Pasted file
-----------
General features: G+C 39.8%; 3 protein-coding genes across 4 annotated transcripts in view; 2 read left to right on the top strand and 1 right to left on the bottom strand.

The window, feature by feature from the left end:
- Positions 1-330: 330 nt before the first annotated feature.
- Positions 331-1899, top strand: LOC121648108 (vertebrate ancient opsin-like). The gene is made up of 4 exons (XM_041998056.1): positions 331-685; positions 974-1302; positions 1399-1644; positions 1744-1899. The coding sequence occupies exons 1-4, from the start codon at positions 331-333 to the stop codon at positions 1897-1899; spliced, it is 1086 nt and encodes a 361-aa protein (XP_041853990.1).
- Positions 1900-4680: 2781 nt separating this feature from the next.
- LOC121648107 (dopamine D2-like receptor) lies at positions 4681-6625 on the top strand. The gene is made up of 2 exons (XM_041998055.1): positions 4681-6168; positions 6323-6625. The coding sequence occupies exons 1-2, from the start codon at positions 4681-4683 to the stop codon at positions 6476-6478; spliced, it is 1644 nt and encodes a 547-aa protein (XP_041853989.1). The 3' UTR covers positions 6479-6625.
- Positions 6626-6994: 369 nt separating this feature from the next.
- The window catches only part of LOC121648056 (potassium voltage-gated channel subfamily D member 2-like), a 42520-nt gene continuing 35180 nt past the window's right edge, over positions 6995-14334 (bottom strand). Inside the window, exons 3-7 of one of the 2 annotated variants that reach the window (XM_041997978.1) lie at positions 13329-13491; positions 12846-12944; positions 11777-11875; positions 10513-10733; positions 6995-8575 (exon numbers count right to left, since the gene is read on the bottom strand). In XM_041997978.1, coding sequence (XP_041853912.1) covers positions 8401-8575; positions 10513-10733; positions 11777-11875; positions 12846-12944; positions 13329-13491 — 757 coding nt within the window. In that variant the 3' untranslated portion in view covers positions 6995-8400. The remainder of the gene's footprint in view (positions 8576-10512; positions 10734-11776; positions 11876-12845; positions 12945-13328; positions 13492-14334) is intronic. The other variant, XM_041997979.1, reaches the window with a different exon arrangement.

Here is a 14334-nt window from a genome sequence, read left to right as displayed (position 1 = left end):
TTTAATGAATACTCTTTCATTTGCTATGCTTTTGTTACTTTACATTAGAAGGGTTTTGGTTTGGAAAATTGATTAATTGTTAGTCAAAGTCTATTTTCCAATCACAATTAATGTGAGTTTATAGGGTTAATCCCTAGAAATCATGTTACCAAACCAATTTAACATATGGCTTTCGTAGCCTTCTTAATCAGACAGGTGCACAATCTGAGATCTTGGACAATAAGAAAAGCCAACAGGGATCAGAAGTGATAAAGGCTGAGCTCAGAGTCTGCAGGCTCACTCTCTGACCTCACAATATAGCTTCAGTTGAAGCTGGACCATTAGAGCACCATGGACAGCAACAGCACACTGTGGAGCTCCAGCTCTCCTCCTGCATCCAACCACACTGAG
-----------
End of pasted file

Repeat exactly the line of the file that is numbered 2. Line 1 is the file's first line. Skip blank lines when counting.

The window, feature by feature from the left end: